A woman walks on sediment from a mining site that flooded the Philippine town of Santa Cruz after heavy rains. (Photo courtesy of Ben Molino)
(UCAN Series: Best of 2016)
A fact-finding mission launched by church and environmental groups in late February discovered "police brutality and land grabbing" were committed in a mining town north of Manila.
"The police employed excessive force against the people," said Clemente Bautista, national coordinator of the group Kalikasan People's Network for the Environment.
Residents who set up a barricade to prevent mining equipment from entering the town of Santa Cruz in Zambales province were able to record on video the use of "excessive force" by police.
The two-day mission on Feb. 27 and 28 also found "widespread ecological degradation [and] worsened health conditions" suffered by the residents due to nickel mining operations.
"Community members have confirmed to us that there is an increase in the prevalence of upper respiratory infection especially among children," said Rhea Candog, environmental researcher of the Center for Environmental Concerns.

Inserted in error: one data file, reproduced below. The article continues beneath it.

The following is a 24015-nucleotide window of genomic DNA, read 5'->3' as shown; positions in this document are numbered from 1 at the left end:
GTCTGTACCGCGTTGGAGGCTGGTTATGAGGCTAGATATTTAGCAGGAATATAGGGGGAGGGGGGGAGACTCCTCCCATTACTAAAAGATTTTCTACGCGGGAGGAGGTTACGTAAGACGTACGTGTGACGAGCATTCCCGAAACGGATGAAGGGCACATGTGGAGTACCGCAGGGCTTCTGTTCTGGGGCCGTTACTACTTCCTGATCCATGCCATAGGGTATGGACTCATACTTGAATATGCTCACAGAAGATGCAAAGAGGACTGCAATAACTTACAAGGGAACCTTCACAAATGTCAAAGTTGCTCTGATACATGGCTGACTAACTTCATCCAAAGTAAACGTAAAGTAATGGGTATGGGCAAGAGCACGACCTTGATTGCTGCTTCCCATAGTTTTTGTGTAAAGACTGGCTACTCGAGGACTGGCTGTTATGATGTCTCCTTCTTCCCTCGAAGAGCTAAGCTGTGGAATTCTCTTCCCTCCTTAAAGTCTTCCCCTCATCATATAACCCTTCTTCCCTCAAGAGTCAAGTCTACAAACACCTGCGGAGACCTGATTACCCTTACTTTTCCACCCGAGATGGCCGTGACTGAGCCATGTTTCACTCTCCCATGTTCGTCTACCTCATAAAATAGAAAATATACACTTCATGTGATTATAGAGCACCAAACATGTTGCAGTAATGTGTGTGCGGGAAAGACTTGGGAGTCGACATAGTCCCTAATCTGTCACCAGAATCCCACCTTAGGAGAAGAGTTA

Candog said dust from trucks hauling soil might have caused the increase of cases of coughs and asthma among residents.
Father Noel Montes of Iba Diocese said the local church is "taking all opportunities to mobilize action relating to environmental issues."
"We are saddened by what is happening now in Zambales where issues concerning the environment and violation of the rights of the people are going on," the priest told ucanews.com on Feb. 29.
"We condemn all acts that destroy our environment and plunder our resources," Montes said.
He appealed to the government to investigate the reported cases of land grabbing and human rights violations.
"Large-scale nickel mining operations in the province are proven detrimental not only to our environment but to people's rights and safety," Bautista said.
At least four companies are mining an estimated 12,000 hectares of land for nickel laterite in Santa Cruz town. The laterite are exported to China.
Bautista said they will use the data gathered during the mission to file legal complaints against the mining companies.
He said his group also will campaign for "zero-vote" for politicians who failed to prevent mining operations in May national elections.
In January, residents set up barricades to prevent the continuous operations of the mining companies but policemen dispersed the protest resulting in the arrest of several protesters.
A study conducted by the Center for Environmental Concerns last year show that sediment flooded the town from the mine sites during torrential rains.
An estimated 2,629 cubic meters per hectare of sediment covered low-lying areas of Santa Cruz, affecting some 13,790 families.
Published Feb. 29, 2016